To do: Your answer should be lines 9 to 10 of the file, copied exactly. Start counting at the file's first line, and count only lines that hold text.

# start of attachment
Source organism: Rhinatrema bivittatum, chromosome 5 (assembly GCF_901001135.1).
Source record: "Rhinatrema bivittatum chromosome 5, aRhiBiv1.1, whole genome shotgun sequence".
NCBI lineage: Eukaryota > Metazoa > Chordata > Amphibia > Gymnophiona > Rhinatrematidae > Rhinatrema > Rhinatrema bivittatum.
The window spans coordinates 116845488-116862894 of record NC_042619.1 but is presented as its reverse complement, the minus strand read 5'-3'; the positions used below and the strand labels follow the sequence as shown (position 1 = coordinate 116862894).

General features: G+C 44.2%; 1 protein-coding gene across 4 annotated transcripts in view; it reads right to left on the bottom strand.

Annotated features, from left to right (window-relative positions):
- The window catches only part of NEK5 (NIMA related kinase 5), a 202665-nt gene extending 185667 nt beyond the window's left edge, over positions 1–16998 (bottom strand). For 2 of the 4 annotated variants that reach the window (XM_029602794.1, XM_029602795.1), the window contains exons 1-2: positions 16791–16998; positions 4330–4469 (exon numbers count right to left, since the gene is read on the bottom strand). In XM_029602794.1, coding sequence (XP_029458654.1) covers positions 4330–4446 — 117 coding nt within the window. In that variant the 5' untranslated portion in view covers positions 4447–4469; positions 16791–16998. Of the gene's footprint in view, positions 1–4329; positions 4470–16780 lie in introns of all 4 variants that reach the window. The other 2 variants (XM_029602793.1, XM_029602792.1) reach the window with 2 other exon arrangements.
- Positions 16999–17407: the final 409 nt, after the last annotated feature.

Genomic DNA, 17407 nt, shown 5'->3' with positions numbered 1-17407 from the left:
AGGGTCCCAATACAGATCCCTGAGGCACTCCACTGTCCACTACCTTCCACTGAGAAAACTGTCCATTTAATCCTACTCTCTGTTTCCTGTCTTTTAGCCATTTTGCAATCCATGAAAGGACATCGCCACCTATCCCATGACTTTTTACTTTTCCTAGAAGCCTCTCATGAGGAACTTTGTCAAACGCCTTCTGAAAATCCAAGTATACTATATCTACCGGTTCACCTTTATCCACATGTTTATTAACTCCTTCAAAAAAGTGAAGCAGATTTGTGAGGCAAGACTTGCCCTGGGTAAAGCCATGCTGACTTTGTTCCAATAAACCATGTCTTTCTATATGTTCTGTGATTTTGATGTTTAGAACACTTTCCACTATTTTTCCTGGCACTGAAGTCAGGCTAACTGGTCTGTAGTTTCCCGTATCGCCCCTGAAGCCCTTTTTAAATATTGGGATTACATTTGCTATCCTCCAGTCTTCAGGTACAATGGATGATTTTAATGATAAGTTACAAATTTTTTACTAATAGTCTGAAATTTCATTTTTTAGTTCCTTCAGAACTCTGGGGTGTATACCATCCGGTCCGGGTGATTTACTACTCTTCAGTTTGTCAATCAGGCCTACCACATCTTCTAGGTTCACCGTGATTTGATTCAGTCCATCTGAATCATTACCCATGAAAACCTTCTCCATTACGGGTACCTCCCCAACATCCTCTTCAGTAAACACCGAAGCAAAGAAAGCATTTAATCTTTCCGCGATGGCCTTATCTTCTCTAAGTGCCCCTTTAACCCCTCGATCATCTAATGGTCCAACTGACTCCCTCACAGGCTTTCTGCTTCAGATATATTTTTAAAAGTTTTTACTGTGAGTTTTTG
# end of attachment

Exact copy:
Genomic DNA, 17407 nt, shown 5'->3' with positions numbered 1-17407 from the left:
AGGGTCCCAATACAGATCCCTGAGGCACTCCACTGTCCACTACCTTCCACTGAGAAAACTGTCCATTTAATCCTACTCTCTGTTTCCTGTCTTTTAGCCATTTTGCAATCCATGAAAGGACATCGCCACCTATCCCATGACTTTTTACTTTTCCTAGAAGCCTCTCATGAGGAACTTTGTCAAACGCCTTCTGAAAATCCAAGTATACTATATCTACCGGTTCACCTTTATCCACATGTTTATTAACTCCTTCAAAAAAGTGAAGCAGATTTGTGAGGCAAGACTTGCCCTGGGTAAAGCCATGCTGACTTTGTTCCAATAAACCATGTCTTTCTATATGTTCTGTGATTTTGATGTTTAGAACACTTTCCACTATTTTTCCTGGCACTGAAGTCAGGCTAACTGGTCTGTAGTTTCCCGTATCGCCCCTGAAGCCCTTTTTAAATATTGGGATTACATTTGCTATCCTCCAGTCTTCAGGTACAATGGATGATTTTAATGATAAGTTACAAATTTTTTACTAATAGTCTGAAATTTCATTTTTTAGTTCCTTCAGAACTCTGGGGTGTATACCATCCGGTCCGGGTGATTTACTACTCTTCAGTTTGTCAATCAGGCCTACCACATCTTCTAGGTTCACCGTGATTTGATTCAGTCCATCTGAATCATTACCCATGAAAACCTTCTCCATTACGGGTACCTCCCCAACATCCTCTTCAGTAAACACCGAAGCAAAGAAAGCATTTAATCTTTCCGCGATGGCCTTATCTTCTCTAAGTGCCCCTTTAACCCCTCGATCATCTAATGGTCCAACTGACTCCCTCACAGGCTTTCTGCTTCAGATATATTTTTAAAAGTTTTTACTGTGAGTTTTTG